My current teaching assignment is at John C. Fremont Senior High School, located in South Central Los Angeles. The typical student is Latino with an average to below average grasp of fundamental math concepts. High school students are required to pass the California High School Exit Exam (CAHSEE) in order to have a diploma conferred on them.
California students, overall, are failing miserably. Last school year, I discovered that one area in particular (Probability and Statistics), comprised 16% of the test, yet these subjects might not have been addressed since the seventh grade. Each year, it is amazing to me that at least 20-40% of my classes struggle with their times tables, fractions, percents, and decimals. The lack of motivation on the part of my students is disturbing.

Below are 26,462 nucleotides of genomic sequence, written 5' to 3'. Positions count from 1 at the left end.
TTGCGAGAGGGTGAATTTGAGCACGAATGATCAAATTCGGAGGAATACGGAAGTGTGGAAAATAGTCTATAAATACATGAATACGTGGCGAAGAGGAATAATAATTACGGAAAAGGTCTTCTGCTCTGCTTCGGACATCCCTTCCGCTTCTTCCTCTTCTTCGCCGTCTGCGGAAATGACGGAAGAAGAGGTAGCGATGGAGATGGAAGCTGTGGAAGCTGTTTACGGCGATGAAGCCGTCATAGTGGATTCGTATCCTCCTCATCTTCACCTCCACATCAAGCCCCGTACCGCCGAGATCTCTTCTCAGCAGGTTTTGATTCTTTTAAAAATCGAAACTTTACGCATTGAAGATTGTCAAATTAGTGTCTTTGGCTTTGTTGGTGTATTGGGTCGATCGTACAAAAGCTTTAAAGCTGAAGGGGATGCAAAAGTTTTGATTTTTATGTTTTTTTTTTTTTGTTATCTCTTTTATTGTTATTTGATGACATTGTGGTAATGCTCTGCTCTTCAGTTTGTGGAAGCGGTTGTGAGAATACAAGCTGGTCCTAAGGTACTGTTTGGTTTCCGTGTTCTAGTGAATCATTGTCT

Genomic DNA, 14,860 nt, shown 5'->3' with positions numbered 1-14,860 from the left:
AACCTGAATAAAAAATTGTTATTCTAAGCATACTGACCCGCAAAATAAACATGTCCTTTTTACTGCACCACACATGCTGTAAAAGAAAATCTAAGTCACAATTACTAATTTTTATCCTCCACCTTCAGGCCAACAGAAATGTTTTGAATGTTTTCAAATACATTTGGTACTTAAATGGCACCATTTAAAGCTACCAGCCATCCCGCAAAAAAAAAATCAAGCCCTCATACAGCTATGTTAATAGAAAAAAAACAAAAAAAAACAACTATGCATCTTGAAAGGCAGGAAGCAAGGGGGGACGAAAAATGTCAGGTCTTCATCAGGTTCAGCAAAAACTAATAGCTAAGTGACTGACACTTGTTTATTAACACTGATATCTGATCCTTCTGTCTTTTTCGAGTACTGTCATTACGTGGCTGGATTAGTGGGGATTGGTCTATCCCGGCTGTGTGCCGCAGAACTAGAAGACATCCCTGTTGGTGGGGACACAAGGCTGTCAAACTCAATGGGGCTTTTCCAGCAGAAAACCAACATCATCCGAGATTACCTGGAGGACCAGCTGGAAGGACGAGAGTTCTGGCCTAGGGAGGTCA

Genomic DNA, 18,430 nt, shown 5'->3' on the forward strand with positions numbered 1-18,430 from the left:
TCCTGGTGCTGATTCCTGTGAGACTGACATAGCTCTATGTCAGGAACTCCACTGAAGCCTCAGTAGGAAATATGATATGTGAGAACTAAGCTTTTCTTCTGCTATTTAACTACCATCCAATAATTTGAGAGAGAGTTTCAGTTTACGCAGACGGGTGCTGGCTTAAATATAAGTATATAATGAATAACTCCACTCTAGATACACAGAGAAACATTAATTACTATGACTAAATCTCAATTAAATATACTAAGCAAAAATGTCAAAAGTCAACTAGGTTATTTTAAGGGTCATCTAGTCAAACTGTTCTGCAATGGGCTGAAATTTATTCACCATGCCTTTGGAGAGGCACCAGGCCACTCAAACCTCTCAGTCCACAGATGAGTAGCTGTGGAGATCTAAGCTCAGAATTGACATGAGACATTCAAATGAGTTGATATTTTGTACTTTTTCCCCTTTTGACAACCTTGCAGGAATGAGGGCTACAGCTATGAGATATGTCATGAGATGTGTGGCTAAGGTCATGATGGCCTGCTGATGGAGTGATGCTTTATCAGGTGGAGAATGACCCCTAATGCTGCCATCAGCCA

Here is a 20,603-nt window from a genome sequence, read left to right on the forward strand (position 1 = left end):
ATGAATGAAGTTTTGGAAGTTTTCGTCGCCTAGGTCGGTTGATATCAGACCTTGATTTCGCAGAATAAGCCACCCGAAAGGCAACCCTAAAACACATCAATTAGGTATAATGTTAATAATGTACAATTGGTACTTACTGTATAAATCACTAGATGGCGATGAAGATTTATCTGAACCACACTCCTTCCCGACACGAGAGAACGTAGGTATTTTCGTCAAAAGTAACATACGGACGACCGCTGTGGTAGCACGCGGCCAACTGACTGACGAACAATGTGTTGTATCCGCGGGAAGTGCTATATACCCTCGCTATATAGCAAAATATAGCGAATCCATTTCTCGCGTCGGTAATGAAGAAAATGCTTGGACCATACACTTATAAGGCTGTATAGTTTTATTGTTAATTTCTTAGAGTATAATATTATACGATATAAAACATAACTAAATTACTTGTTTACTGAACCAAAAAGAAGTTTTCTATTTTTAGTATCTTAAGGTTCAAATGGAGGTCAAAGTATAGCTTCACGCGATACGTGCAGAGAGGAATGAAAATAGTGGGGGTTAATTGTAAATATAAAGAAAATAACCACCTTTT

My mission is to not only follow the curriculum as set forth by the California Department of Education and Los Angeles Unified School District, but to shore up gaps in student’s prior learning. Subjects such as Probability and Statistics are covered so more students have the knowledge that is asked of them on the CAHSEE. Additionally, I strive to incorporate enrichment activities into my lessons.
Due to seniority at Fremont, I usually teach lower-level math courses (Algebra 1 and/or Geometry). I would like to teach Algebra 2 or even Calculus and many of my students ask me why I do not. The “up” side of teaching these courses, especially Algebra 1, is that there is more time available and we can go deeper into concepts throughout the term.
One of my primary goals is to earn a Pupil Personnel Services Credential and become a high school counselor. I especially want to be a college counselor. I enjoy matching people to careers. This would put me in a key position to identify and steer certain students, that might be well suited, towards a career in engineering.